This is my process right now:

  1. Save changes to print.css
  2. Open browser and refresh page.
  3. Right-click and choose Print > Print Preview (Firefox, but any browser really)

It's step 3 that bugs me and I'm wondering if it's possible to cut it out of the process with a plugin or something. Just choose to view a page as print media, and then simply refresh to see the changes.

How do you test your print stylesheets? Do you always click print preview after a refresh?

  • Thanks for the suggestions, everyone. I would love it if Mozilla would add a developer setting to enable "Refresh" capabilities on the print preview window (not default to avoid end-user confusion of course). That's my ideal solution, because (agreeing with Faust) I usually need to see it in Print Preview to show exactly how it will display (-background images, page breaks, margins, etc). Chrome might help a bit since it shows a preview by default. I'll also look at that Firefox PrintPreview add-on recommended by slolife.
    – Michael
    Mar 1, 2012 at 19:22
  • This won't work for Mac as there is no Print Preview option, however, you may have a PDF option in your print dialog where you can open a preview "printed" to a temp PDF file. Not sure if this feature is built into OSX or because I have Acrobat installed. Oct 27, 2014 at 16:09
  • Just making a clarification, it appears that in OSX, the Print Preview option is not available in the File... menu, but with the extension Print/Print Preview, you can have a button that launches it. addons.mozilla.org/en-US/firefox/addon/printprint-preview Oct 27, 2014 at 16:16
  • For Firefox, in 2023, you can see this answer. It's now a single button-click from the "Rules" panel of the inspector. Nov 7, 2023 at 18:27

10 Answers 10


You can use the Chrome Media Type Emulation as accepted in the post See print css in the browser.

UPDATE 21/11/2017

The updated DevTools doc can be found here: View a page in print mode.

To view a page in print mode:
1. Open the Command Menu. (tl;dr Cmd+Shift+P (Mac) or Ctrl+Shift+P (Windows, Linux))
2. Start typing Rendering and select Show Rendering.
3. For the Emulate CSS Media dropdown, select print.

UPDATE 29/02/2016

The DevTools docs have moved and the above link provides inaccurate information. The updated docs regarding Media type emulation can be found here: Preview styles for more media types.

Open the DevTools emulation drawer by clicking the More overrides ••• more overrides icon in the top right corner of the browser viewport. Then, select Media in the emulation drawer.

UPDATE 12/04/2016

Unfortunately, it seems the docs have not been updated in regards to print emulation. However, the Print Media Emulator has moved (again):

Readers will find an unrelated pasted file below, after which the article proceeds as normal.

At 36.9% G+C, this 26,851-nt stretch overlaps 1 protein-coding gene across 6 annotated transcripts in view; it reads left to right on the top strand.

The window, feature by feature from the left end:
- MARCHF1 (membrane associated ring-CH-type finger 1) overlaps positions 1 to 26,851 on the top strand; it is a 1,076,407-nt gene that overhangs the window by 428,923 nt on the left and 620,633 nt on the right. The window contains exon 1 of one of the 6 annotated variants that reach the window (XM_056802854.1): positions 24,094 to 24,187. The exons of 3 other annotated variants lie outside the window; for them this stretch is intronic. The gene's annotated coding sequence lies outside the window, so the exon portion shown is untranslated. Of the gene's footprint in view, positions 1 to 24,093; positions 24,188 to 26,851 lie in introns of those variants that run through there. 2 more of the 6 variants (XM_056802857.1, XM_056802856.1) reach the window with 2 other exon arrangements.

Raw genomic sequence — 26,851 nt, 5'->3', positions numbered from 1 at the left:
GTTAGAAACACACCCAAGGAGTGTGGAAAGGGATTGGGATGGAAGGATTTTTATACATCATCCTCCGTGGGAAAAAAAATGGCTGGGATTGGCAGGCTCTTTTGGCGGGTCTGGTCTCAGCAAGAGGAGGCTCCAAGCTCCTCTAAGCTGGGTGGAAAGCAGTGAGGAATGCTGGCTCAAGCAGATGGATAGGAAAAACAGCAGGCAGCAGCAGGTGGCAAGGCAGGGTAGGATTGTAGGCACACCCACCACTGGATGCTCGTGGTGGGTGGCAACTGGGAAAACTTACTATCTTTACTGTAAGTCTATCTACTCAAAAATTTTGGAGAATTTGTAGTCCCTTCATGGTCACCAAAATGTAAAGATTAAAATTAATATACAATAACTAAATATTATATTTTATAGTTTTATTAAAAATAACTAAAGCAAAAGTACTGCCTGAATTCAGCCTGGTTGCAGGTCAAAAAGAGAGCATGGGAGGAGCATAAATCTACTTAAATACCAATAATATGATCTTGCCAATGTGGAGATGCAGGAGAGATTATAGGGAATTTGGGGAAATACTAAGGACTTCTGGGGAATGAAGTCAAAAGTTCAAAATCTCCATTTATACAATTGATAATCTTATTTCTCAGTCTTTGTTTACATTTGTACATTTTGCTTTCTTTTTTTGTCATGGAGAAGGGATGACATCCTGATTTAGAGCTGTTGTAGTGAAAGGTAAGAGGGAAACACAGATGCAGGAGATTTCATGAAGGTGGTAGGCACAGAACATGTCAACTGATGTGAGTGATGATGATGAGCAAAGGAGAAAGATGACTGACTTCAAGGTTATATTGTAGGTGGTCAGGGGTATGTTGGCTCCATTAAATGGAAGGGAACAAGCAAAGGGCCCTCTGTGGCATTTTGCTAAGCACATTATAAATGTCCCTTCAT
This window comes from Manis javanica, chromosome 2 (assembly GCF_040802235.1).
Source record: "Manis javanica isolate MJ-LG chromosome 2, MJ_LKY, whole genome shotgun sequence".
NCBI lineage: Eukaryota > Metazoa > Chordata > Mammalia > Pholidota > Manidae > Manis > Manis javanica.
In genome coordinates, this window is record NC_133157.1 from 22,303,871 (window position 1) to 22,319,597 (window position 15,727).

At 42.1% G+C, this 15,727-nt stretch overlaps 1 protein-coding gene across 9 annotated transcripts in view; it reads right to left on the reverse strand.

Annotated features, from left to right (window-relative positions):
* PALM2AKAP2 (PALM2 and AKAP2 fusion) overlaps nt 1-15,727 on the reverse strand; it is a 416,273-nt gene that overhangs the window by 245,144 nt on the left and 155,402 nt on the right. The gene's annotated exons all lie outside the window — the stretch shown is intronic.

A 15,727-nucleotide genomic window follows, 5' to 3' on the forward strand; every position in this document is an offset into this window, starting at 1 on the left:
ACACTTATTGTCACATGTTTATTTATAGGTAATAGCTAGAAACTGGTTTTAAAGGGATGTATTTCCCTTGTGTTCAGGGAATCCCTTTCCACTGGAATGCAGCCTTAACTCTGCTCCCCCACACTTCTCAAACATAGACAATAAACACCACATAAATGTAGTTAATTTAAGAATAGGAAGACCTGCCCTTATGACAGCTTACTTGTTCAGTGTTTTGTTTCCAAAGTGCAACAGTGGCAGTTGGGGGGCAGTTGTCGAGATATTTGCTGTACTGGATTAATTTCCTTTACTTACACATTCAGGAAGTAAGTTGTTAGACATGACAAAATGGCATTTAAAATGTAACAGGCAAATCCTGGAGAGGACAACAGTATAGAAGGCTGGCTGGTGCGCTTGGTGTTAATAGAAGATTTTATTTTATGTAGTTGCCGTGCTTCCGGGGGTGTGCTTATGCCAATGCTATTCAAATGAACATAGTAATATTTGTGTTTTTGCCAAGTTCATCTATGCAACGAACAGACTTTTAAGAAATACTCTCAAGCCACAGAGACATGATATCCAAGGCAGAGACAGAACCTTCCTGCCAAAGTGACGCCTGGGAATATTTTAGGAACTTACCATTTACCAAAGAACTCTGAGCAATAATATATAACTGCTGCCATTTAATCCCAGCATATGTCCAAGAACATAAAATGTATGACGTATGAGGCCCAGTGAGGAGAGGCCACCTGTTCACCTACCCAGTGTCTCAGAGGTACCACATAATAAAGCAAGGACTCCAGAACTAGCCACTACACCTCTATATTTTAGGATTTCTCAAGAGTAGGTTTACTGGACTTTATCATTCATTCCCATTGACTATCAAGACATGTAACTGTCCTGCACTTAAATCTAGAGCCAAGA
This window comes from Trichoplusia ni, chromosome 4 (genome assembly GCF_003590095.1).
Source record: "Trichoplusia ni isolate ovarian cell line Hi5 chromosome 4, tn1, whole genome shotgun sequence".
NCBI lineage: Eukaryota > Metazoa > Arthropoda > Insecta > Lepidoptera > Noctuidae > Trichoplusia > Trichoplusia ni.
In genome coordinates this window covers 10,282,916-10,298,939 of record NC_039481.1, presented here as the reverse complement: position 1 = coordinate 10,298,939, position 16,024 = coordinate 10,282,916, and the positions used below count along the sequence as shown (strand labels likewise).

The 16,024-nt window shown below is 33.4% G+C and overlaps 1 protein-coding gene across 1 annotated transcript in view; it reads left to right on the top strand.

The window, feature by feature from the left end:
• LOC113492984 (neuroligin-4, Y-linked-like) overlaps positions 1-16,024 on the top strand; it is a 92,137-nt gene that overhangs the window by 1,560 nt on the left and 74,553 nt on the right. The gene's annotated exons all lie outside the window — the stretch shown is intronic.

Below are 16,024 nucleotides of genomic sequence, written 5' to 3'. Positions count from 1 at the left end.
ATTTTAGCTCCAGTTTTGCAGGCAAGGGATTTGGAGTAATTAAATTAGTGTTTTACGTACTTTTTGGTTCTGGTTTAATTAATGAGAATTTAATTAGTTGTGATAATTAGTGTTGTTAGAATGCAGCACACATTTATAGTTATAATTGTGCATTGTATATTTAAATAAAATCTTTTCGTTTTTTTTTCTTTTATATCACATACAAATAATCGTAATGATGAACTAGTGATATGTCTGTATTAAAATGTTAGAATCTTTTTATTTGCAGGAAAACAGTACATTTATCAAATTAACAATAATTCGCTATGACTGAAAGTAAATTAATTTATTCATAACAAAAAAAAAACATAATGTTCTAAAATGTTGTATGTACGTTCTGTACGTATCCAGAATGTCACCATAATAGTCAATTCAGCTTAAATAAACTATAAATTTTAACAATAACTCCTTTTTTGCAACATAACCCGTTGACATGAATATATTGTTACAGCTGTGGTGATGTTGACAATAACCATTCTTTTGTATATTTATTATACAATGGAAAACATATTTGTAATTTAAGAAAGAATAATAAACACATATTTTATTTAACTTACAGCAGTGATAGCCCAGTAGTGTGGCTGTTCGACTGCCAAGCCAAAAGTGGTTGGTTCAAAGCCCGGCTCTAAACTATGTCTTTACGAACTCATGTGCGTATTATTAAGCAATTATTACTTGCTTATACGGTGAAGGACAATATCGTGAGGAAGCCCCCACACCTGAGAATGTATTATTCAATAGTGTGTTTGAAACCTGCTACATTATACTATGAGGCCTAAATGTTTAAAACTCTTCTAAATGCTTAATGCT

1. Open Chrome DevTools
  2. Hit esc on your keyboard
  3. Click (vertical ellipsis)
  4. Choose Rendering
  5. Tick Emulate print media

See screenshot below:

rendering settings 12/04/2016

UPDATE 28/06/2016

Google Developers Docs around Chrome DevTools and the "Emulate Media" option have been updated for Chrome >51:


To view a page in print preview mode, open the DevTools main menu, select More Tools > Rendering Settings, and then enable the emulate media checkbox with the dropdown menu set to print.

rendering settings 28/06/2016

UPDATE 24/05/2016

The naming of settings have changed once again:

To view a page in print preview mode, open the DevTools main menu, select More Tools > Rendering, and then enable the Emulate CSS Media checkbox with the dropdown menu set to print.

emulate CSS media

  • 2
    @SupaIrish Yes, for Firefox see Szymon's answer.
    – Jules
    Oct 23, 2015 at 2:15
  • The documentation is completely out dated and there is no emulate css media anywhere inside of the "more overrides" area. Where did it go?
    – TetraDev
    Feb 19, 2016 at 14:50
  • 2
    Its located under "console (esc)" then "3 vertical dots" then "rendering" then "emulate print media" at the bottom - why so hidden I have no idea.
    – TetraDev
    Feb 19, 2016 at 15:10
  • on osx selecting this option doesn't seem to do anything?
    – v3nt
    Mar 9, 2018 at 13:03

In Firefox you can type Shift+F2 to open a Developer Toolbar command line, and then type media emulate print

You can also emulate other media types this way.

  • 3
    I've noticed, that this might not reflect the same view as provided in print preview - espacially when it comes to extra whitespace - make sure, your print preview in not different after you're done with this substep.
    – jave.web
    May 12, 2017 at 2:14
  • 16
    Sadly, the GLCI was dropped from firefox with version 62. A drag.
    – zerpsed
    Sep 21, 2018 at 19:16
  • 4
    How to enable this without the GLCI (shift+F12)?
    – StR
    Jan 18, 2019 at 18:19
  • 3
    @StR You can emulate print styles in Firefox another way now: stackoverflow.com/questions/47877112/…